Food-based beauty: Singapore nutrition firm Asmara moves into ‘edible’ cosmetics
The Singapore-based company started off producing functional beverages and powdered supplements, but also saw a big market for food-based cosmetics.
Ramesh Kumar, managing director at Asmara told CosmeticsDesign-Asia there was a lack of safe edible cosmetic products in Singapore. “There are many cosmetic products containing natural or organic ingredients, but not many products are actually food-based or edible.”
Products labelled as natural or organic may contain as little as 1% of such ingredients, with the rest made up of conventional ingredients such as parabens and phthalates.
“There is a growing trend that people want something for their skin that heals, rather than cause damage in the long term,” Ramesh said.
“If they are safe enough to eat, it means they are safe enough to apply on our skin.”
Watch the video to hear more about Asmara’s move into food-based cosmetics and its trial product.
Trialed and tested
The company launched a trial batch of its antioxidant facial scrub in August this year to test consumers reception to food-based cosmetic products. The market response turned out better than expected, with the firm selling out on its second day.
According to Ramesh, it was perhaps the timing of the launch during an ongoing pandemic that contributed to this reaction.
“Everybody was at home and spending more time on self-care. People were also not going out too much and not investing too much on cosmetics, turning more to self-care and skin healing during the COVID-19 period.”
According to Ramesh, feedback of its antioxidant facial scrub have been largely positive with the mild feeling on the skin and its unique colour-changing effect.
The scrub is a dark brown powder, but once mixed with facial foam, changes colour to blue or pink due to the anthocyanin compounds present.
The scrub contains ingredients such as maqui berry (UV protection), matcha (antioxidant), lucama (anti-ageing), licorice (whitening), camu-camu berry (vitamin C) to name a few.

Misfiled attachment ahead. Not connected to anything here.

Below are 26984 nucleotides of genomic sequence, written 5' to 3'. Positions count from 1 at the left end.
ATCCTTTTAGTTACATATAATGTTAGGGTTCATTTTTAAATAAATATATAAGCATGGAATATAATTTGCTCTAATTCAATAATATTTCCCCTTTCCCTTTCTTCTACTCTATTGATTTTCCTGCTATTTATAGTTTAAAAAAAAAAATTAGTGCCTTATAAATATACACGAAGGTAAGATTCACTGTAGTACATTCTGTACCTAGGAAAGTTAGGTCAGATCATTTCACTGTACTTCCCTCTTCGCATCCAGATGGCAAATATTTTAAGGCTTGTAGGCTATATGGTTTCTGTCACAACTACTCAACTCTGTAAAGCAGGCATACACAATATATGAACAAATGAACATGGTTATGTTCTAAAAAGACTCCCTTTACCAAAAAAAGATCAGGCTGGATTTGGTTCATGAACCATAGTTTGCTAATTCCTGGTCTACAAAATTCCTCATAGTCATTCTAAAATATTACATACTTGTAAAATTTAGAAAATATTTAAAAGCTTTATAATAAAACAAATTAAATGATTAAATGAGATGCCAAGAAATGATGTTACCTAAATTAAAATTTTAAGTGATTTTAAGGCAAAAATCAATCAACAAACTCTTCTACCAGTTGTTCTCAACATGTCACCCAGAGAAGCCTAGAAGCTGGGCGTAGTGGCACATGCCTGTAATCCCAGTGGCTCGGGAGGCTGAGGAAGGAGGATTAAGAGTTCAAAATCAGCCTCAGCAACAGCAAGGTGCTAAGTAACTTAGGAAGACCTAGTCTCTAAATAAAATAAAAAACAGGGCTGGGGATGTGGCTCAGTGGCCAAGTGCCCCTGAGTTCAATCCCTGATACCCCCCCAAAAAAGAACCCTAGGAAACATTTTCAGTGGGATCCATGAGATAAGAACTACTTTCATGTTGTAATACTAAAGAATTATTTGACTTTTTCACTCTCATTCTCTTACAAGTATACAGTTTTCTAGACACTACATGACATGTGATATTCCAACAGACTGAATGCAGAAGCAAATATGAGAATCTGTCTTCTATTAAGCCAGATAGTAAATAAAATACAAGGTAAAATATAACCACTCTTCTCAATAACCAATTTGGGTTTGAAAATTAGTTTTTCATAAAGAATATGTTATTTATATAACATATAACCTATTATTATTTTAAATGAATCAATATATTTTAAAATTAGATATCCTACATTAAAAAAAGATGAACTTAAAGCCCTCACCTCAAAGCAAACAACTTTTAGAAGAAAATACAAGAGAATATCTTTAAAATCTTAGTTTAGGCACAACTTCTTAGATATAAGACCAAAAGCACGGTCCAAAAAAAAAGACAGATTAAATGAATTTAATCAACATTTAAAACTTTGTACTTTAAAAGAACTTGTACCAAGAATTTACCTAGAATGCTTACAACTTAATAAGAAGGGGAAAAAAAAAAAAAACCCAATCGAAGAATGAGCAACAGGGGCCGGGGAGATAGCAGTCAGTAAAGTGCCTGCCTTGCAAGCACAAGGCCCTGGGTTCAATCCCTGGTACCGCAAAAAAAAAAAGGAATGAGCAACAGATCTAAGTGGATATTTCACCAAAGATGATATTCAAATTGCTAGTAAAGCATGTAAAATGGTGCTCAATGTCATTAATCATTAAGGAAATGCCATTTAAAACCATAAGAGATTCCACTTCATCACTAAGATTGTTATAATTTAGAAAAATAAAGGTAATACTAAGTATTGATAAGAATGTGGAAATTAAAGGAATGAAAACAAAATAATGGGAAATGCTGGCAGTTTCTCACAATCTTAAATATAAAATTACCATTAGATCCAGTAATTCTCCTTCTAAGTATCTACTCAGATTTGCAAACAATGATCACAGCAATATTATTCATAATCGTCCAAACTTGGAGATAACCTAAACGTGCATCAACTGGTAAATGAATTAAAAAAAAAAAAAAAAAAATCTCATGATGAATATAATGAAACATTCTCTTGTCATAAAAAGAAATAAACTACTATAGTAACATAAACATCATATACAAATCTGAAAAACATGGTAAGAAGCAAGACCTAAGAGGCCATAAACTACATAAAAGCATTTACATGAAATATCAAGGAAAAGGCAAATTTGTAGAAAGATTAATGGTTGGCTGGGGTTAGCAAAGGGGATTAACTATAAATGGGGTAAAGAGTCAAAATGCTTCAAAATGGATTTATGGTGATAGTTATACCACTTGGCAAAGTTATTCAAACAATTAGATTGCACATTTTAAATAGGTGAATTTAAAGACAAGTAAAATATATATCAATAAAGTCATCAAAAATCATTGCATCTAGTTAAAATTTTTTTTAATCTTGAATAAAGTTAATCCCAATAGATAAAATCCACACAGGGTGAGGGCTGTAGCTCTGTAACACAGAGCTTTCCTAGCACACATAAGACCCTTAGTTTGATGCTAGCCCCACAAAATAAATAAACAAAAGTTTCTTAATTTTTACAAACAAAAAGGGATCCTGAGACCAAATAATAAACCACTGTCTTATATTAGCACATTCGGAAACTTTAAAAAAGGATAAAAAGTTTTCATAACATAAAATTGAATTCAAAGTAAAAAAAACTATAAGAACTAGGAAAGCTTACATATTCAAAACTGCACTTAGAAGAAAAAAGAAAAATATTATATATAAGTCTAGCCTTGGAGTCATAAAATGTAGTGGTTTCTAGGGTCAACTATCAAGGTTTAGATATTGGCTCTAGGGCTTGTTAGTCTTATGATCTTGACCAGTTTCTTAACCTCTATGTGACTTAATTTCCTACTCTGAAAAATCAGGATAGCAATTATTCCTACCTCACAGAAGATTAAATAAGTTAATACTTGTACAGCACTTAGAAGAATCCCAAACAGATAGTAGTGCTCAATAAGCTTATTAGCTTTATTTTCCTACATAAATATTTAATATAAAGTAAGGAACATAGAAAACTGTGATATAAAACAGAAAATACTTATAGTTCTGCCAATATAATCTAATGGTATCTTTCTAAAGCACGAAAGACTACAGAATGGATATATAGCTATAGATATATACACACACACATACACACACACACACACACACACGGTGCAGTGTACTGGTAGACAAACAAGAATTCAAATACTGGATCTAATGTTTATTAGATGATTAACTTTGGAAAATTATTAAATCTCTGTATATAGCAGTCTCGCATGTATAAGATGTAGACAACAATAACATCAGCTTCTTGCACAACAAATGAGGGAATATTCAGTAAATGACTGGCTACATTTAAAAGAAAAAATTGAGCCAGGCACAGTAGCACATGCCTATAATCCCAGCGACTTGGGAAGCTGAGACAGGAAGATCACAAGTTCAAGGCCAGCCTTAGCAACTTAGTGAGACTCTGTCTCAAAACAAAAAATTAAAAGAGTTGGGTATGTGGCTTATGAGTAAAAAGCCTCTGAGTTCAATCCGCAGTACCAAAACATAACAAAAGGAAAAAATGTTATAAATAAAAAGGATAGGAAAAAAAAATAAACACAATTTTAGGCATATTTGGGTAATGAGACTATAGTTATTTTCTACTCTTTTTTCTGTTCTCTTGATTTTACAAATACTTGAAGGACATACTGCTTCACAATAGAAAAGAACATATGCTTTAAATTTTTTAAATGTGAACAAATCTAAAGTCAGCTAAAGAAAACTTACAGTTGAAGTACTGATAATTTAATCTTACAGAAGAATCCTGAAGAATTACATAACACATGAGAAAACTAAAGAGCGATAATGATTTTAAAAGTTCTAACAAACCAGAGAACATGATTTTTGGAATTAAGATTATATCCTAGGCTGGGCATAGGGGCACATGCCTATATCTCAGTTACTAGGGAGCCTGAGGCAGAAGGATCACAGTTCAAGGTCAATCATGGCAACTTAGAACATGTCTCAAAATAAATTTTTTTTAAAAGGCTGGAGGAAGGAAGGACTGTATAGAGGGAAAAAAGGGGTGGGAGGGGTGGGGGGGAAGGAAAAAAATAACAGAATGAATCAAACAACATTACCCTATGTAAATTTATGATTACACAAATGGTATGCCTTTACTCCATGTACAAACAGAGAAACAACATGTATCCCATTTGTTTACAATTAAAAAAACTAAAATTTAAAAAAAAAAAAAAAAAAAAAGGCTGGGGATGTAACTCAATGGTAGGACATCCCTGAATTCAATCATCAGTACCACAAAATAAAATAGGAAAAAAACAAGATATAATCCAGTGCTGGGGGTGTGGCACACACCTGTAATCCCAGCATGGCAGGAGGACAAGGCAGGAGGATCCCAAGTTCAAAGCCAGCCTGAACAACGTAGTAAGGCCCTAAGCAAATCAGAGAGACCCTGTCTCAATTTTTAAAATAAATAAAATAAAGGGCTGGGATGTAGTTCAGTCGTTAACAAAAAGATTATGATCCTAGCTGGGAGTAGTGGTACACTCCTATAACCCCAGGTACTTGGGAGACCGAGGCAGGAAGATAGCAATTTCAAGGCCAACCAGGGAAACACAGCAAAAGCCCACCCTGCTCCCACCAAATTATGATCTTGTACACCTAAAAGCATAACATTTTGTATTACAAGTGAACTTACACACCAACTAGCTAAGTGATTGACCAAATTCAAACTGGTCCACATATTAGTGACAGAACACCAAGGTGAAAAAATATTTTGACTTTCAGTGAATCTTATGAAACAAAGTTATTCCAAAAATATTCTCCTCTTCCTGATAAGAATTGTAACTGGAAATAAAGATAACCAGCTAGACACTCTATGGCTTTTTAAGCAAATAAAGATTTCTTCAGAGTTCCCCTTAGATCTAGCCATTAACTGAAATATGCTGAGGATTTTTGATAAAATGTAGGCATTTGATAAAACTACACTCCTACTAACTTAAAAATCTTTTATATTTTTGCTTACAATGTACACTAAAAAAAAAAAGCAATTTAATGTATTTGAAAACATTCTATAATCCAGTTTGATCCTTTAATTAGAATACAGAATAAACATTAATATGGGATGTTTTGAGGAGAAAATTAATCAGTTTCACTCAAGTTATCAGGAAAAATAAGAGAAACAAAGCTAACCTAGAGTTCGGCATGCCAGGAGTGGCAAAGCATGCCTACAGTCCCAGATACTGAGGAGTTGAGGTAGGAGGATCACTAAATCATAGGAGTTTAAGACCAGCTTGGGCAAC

As a trial product, it is not entirely food-based, containing mineral and kaolin clays. Ramesh said the plan now is to formulate it to remove the clays and retain the other food-based ingredients.
To test the “edibility” of its products, Ramesh and his team also taste their products.
The firm is planning to launch four products earlier next year, which will be a combination of mask and scrubs. The dual role cosmetic is meant to apply on the face for 10 minutes and washed off with water.
One of the products will be the reformulated food-based antioxidant scrub, and another an antibacterial mask targeting acne. The latter will contain ingredients such as mint, holy basil, turmeric and licorice.
The ingredients are mostly sourced overseas, herbs from Asia and berries from South America. For the upcoming products, Asmara is also intending to add probiotics into the masks/scrubs, which are obtained from Japan.
The four products are expected to retail on Asmara’s website initially, with plans to enter cosmetic online platforms and brick-and-mortal stores after. Ramesh said the masks/scrubs are targeted to anybody from 18 to 50 years old.
Asmara has ambitious plans to roll out at least 12 products in its cosmetic line ranging from scrub, serum, hair oil, mask, facial wash to lip balm with time.
Asmara is also looking to expand its cosmetics range into the Middle East and US in the future, “There is a strong interest from people looking for edible cosmetics there, that are 100% natural, vegan and halal,” Ramesh added.